In the days after Johannes Mehserle shot and killed Oscar Grant on January 1, 2009, the ex-BART cop claimed the shooting was accidental. But the images of the killing caught on video appeared to be damning. Grant, a BART passenger who had been involved in a fight on the train, was face down on the pavement, his arms behind him, when Mehserle pulled out his service weapon and shot him in the back at close range. But now, seventeen months later, with opening statements in Mehserle's Los Angeles murder trial scheduled to get underway this week, the outcome of the case appears to be anything but clear.
As at many trials, what happens before the jury is seated can be just as important as the actual testimony. And in this case, Mehserle's defense team, led by noted East Bay attorney Michael Rains, has won some pivotal pretrial skirmishes that could help determine the ultimate result of the trial. First, Rains got the case moved out of the East Bay, and then late last month, Los Angeles County Superior Court Judge Robert Perry ruled that a defense "expert" hired by Rains will be able to "interpret" for the jury the video footage of the shooting, according to the Oakland Tribune. Presumably, this expert will tell the jury that the video proves the killing was not murder.
The judge's decision frustrated prosecutors and members of Grant's family, who believe jurors should be able to interpret the video themselves. Still, even with the defense's pretrial victories, the case may hinge on whether Mehserle takes the stand, the San Francisco Chronicle reported, quoting criminal trial attorneys. Defendants often don't testify in their own trials for fear of being tripped up by prosecutors. But in a case where the only real dispute is whether Mehserle intended to kill Grant or not, the ex-BART cop may need to explain to the jurors in his own words what he was thinking at the moment he fired his gun.
Either way, there'll be a lot riding on the jury's verdict. After all, rioters inflicted significant damage in Oakland after video of the shooting became public and protesters believed authorities had responded too slowly to the killing. And that was well before the case went to trial.
The Rise of the Republican Woman
Gender equity has never been at the forefront of GOP politics, but barring some last-minute miracle, the California Republican Party was poised to nominate two women this week to be its standard bearers — Meg Whitman and Carly Fiorina. Whitman will be the first female governor in state history if she defeats state Attorney General Jerry Brown this November, while Fiorina would be the first Republican woman elected to the US Senate from California if she beats incumbent Barbara Boxer. There's even a local angle: Brown and Boxer both live in Oakland.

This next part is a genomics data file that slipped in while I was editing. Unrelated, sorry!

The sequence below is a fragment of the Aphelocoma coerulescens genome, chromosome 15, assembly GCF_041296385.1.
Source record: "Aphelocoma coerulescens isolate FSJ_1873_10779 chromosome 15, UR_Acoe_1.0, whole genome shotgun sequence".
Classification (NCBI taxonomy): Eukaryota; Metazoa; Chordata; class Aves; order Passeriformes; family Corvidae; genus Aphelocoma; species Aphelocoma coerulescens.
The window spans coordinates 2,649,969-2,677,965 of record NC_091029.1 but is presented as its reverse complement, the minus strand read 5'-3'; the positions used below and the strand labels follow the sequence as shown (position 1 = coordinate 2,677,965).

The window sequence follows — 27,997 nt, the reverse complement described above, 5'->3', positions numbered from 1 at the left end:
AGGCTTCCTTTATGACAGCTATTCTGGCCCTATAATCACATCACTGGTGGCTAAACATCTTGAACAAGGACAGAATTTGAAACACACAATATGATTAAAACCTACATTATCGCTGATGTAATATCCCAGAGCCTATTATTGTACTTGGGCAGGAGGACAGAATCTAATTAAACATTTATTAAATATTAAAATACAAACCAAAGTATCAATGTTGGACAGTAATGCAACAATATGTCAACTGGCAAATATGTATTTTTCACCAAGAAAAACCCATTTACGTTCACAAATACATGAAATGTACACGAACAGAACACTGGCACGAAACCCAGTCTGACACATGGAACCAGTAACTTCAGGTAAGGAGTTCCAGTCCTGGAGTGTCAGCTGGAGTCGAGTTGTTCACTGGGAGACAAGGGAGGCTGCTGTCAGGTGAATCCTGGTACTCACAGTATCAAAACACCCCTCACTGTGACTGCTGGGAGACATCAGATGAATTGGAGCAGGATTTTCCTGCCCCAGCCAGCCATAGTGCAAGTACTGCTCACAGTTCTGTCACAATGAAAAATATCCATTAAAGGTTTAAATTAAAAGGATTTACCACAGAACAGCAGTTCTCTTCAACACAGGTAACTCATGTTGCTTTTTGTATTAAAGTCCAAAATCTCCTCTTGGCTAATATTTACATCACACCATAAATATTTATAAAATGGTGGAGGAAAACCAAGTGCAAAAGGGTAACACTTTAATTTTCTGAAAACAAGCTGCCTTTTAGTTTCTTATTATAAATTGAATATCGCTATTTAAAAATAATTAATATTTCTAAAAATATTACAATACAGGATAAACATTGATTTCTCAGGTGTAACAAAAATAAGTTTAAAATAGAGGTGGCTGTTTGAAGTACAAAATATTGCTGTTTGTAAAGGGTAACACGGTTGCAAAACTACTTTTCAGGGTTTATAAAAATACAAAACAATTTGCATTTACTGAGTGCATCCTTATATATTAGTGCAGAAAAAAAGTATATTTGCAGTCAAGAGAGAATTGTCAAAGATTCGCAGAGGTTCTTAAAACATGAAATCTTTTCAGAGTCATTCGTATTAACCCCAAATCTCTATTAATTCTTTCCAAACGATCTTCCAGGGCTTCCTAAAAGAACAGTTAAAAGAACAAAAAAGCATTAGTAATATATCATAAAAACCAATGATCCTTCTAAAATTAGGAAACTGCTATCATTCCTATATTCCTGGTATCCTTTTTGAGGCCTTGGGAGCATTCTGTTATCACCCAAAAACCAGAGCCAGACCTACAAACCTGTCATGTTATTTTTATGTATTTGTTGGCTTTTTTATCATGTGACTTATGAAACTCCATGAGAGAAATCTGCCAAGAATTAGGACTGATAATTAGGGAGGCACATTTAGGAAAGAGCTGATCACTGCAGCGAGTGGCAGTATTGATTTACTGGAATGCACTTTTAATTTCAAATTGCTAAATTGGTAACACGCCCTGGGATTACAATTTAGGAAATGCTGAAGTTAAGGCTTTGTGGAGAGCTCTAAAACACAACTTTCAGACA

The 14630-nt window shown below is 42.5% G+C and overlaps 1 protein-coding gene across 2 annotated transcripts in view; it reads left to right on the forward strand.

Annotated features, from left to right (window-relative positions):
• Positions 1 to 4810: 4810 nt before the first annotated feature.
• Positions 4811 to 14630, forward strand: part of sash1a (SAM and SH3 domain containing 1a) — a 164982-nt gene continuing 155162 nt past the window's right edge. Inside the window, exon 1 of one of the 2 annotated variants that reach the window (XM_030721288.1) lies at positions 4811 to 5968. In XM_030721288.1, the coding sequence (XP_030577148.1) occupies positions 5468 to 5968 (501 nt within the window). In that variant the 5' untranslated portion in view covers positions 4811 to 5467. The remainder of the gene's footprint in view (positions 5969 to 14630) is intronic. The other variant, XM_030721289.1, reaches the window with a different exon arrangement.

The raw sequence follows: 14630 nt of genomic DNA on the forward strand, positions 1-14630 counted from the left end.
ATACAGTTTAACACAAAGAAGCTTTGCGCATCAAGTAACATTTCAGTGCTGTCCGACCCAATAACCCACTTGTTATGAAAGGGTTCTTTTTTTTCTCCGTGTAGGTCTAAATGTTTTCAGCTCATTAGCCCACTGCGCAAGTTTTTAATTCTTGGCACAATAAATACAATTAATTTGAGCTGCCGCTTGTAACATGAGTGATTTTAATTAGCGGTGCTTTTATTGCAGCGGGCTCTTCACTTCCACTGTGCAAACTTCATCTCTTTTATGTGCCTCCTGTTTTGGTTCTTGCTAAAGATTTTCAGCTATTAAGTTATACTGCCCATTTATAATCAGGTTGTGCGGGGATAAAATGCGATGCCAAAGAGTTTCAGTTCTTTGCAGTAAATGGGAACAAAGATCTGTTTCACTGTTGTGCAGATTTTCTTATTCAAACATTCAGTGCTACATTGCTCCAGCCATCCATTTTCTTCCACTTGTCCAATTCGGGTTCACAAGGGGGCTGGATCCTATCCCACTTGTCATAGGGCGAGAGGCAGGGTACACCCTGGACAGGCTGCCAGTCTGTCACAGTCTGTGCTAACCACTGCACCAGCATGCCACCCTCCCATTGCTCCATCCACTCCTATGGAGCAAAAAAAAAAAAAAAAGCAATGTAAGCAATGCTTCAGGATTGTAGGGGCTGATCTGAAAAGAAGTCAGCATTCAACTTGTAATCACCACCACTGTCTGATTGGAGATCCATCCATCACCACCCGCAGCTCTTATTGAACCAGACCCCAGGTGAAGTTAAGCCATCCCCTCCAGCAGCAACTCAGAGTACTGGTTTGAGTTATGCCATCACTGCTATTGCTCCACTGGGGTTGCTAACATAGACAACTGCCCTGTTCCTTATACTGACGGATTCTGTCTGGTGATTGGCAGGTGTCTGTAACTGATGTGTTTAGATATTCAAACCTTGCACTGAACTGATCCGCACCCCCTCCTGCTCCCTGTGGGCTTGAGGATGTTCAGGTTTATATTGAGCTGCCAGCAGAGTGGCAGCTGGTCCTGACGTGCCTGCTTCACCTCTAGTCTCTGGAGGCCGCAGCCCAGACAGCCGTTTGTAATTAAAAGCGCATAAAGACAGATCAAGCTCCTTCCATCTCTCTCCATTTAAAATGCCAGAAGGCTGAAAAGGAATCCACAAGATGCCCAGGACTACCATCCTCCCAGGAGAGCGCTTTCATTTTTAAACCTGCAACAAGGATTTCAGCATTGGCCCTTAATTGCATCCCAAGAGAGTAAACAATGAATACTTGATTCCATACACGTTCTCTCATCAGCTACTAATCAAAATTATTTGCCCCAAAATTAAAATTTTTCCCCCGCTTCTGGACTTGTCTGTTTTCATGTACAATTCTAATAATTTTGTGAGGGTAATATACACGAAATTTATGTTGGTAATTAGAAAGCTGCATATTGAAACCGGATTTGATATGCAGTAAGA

Clearly, Whitman and Fiorina rose to the top of state Republican politics in large part because of their wealth. Whitman's decision to spend $70 million of her own money was the real difference in her campaign against Insurance Commissioner Steve Poizner. And Fiorina's ability to swamp the airwaves before Election Day appeared to be pivotal against her lesser-funded rival, Tom Campbell, a former dean of UC Berkeley's Haas School of Business.
But to win right-wing votes, the two women made political sacrifices, too. At one time, both were considered moderates, but their decision to shift rightward may have made them too conservative for blue state California. According to the most recent polls, Brown and Boxer hold comfortable leads, even though they spent almost no money on advertising while Whitman and Fiorina blitzed the airwaves.
A judge granted an injunction against a violent North Oakland gang, in what could be a prelude to similar injunctions in other parts of the city. The injunction, sought by Oakland City Attorney John Russo and Police Chief Anthony Batts, allows police to keep known gang members from associating with each other. Russo and Batts also may seek injunctions against other gangs across the city. ... AC Transit slashed bus service by 7.2 percent across-the-board, in a move that will be especially difficult on low-income riders. ... A group of North Oakland and Berkeley residents known as the Hills Conservation Network sued the East Bay Regional Parks District over plans to cut down large numbers of eucalyptus trees in the East Bay hills. The park district is trying to reduce the threat of fire in the area, but the group says it's engaging in illegal clear cutting. ... The Bay Area Air Quality Management District adopted landmark greenhouse-gas caps on future development. But the caps may not curb suburban sprawl or spur urban growth — two factors that might have the biggest impact on climate change. ... A ruling to protect endangered green sturgeon by the National Marine Fisheries Service could help environmentalists in their attempt to save the fragile Sacramento-San Joaquin River Delta. ... And questions arose over whether former state Senator Liz Figueroa, a candidate for the Alameda County Board of Supervisors, is a tax delinquent who doesn't live in the East Bay.